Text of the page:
The bus and coach market has been invigorated by official encouragement given to the expansion of bus services. This reinforces existing demand by the principal national operating companies, which regularly update their fleet of vehicles. This is an industry where domestic production is high and growing, with a large export market. However, the level of imports is also rising, as there are excellent prospects in long-term demand for public service vehicles.
Motorcycles, mopeds and scooters:
The market for motorcycles, mopeds and scooters is dominated by imports, as there is only one major UK manufacturer of motorcycles and none for mopeds and scooters. Triumph Motorcycles makes only high-powered motorcycles, so it operates in a limited domestic market. However, because the company has a good international profile, its export trade is highly important for sales. High-powered motorcycles are bought mainly for leisure activities, as they are mostly unsuitable for commuting. They are, therefore, vulnerable to changes in attitudes.
Over the past 5 years, there has been a considerable increase in demand, because they have become fashionable icons among the wealthier classes and because there is also a core of dedicated riders across all social groups. Demand for scooters has increased at a faster rate, and in greater volume than for motorcycles, as they appeal to a wider mix of potential buyers, including women who like the convenience of these easy-to-ride and economical machines.
Buyers tend to be people living in cities, who want to be independent of public transport for relatively short journeys and for commuting. Japan and Italy are the main scooter suppliers to the UK market, but there are also manufacturers in France, Taiwan and China.
Component manufacturers have experienced a decline in their share of the domestic market. This is because they have become uncompetitive in price when compared with other European and Far Eastern manufacturers which make and assemble similar products. Imports are rising rapidly, as it has become progressively easier to bring in large volumes of autoparts by road, sea and air from distant countries. Many of the domestic component manufacturers are subsidiaries of multinational companies and, if domestic market prospects do not improve, it is possible that some will close their production facilities in the UK and become importers themselves.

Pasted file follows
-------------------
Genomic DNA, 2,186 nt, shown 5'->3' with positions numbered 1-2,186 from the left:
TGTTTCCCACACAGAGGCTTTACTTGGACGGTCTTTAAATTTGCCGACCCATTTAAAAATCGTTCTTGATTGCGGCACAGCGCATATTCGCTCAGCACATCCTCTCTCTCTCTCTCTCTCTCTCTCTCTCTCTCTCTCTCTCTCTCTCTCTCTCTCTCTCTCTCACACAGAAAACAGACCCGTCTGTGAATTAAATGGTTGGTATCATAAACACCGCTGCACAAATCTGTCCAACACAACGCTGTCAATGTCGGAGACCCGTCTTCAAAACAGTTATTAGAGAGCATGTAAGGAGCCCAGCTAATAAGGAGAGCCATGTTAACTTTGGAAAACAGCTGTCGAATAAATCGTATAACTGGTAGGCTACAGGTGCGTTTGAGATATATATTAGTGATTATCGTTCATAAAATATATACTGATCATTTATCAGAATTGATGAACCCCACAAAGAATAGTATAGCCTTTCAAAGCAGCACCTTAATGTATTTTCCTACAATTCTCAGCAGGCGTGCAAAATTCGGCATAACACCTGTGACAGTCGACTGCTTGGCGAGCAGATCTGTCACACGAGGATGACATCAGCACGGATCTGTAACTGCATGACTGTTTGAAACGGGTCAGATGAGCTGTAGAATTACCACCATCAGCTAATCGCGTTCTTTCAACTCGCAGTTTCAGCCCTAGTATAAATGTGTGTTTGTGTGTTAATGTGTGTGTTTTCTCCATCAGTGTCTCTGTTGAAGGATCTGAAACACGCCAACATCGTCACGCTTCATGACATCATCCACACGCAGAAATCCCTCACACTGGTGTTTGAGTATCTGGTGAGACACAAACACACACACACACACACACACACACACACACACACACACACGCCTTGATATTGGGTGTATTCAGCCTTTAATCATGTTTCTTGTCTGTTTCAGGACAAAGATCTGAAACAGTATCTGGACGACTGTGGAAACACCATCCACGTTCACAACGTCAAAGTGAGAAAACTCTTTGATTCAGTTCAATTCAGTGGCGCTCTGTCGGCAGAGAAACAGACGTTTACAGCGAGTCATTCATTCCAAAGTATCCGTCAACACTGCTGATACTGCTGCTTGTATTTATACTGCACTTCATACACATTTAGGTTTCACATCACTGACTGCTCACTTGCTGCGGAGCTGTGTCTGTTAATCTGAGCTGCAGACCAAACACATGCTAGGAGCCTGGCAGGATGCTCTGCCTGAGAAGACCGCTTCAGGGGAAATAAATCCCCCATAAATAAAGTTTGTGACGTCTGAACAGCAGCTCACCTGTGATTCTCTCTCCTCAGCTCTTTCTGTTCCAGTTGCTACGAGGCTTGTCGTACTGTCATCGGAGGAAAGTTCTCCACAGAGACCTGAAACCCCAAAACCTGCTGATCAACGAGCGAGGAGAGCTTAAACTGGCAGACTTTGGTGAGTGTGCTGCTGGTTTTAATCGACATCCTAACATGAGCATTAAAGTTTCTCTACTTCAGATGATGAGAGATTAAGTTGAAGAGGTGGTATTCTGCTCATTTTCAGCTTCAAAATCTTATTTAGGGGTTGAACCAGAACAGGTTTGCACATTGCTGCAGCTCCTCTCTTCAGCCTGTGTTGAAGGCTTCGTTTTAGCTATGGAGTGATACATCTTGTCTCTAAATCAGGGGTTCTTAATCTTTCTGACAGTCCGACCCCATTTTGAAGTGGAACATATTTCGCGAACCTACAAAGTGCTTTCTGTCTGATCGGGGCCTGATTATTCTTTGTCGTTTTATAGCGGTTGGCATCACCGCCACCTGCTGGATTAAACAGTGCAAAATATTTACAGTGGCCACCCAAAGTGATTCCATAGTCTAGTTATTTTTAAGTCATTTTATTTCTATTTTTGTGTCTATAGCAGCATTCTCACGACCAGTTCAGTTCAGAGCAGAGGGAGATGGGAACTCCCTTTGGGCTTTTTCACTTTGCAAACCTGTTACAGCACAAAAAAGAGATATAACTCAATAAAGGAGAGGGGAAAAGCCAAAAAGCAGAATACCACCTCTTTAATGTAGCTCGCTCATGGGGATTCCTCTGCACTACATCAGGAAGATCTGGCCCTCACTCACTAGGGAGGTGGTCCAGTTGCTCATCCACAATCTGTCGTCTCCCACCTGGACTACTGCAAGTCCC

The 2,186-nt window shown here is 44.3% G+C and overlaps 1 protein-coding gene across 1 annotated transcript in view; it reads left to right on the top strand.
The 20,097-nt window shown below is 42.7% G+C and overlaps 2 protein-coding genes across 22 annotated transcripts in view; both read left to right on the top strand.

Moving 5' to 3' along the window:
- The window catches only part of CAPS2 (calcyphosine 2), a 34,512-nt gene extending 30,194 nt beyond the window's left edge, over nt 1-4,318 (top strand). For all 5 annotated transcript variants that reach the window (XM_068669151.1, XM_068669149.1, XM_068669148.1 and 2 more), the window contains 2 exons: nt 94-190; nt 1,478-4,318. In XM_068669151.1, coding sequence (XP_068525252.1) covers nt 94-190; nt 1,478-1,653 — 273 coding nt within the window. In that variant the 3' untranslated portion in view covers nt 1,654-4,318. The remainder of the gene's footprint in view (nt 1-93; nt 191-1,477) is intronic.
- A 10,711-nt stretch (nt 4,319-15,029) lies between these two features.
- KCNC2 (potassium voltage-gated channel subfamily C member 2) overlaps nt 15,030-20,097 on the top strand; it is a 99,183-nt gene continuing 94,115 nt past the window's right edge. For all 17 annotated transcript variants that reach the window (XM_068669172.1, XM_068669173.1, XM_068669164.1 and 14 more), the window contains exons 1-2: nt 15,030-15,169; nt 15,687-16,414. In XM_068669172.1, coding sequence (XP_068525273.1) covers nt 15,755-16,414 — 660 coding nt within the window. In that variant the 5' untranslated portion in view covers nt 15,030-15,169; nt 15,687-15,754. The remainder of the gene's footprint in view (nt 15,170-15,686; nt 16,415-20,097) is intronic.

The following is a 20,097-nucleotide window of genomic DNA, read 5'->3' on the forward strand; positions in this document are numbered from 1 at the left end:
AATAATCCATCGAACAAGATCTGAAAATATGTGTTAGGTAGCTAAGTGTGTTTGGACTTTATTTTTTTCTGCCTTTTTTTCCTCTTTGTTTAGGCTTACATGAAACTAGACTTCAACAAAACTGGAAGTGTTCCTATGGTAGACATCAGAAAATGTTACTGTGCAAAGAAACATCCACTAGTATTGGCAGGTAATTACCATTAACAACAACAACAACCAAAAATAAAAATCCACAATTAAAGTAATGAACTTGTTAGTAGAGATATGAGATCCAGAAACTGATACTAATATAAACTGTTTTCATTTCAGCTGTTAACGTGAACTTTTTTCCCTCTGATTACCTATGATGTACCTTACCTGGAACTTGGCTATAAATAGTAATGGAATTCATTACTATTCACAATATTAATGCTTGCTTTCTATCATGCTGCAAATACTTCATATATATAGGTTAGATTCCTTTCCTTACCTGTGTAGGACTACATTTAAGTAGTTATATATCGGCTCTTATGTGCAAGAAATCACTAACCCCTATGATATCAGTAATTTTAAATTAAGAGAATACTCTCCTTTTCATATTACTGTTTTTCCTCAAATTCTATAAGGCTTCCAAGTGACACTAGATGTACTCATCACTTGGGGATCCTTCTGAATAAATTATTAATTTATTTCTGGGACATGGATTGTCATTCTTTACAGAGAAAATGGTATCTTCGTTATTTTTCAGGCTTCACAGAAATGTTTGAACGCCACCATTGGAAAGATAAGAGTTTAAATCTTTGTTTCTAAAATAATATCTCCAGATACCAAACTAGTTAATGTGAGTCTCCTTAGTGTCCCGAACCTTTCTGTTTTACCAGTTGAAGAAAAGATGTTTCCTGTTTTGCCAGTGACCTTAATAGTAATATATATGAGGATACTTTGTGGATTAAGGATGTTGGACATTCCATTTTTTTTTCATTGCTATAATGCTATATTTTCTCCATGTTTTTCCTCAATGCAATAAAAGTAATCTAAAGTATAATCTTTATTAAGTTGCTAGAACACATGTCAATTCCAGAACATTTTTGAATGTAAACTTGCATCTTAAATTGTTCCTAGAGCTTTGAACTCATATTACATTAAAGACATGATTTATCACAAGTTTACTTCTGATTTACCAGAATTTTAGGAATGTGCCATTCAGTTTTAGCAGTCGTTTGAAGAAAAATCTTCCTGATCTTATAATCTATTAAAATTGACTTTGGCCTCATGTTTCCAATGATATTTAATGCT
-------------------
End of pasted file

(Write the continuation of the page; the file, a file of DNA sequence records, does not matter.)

Future prospects appear to be quite buoyant for the motor industry, although there is considerable hostility from environmental groups to any further expansion in traffic. There is the possibility that congestion charging, now operating in London, will be extended to other cities. Furthermore, parking restrictions may be tightened, parking made more expensive and road charging (in addition to fixed road tax and fuel duties) could be introduced.
None of these measures is expected to make much impact on the demand for motor vehicles, as these are now regarded as essential for modern living. As already proved, if the price of a new car is considered to be affordable then demand will soar. Currently, the ratio for car ownership in the UK is one car for two persons. This will probably soon increase to 1:1, since many individuals in families want their own personal transport.
In 2007, it is expected that cars will account for 59.9% of the total value of the motor industry. Motor components will take a share of 29.2%, commercial vehicles 10.1%, while motorcycles, mopeds and scooters will account for 0.8%.
For more information, see motorcycle scooters
Mark Harris contributes and publishes news editorial to http://www.the-scooters-report.com.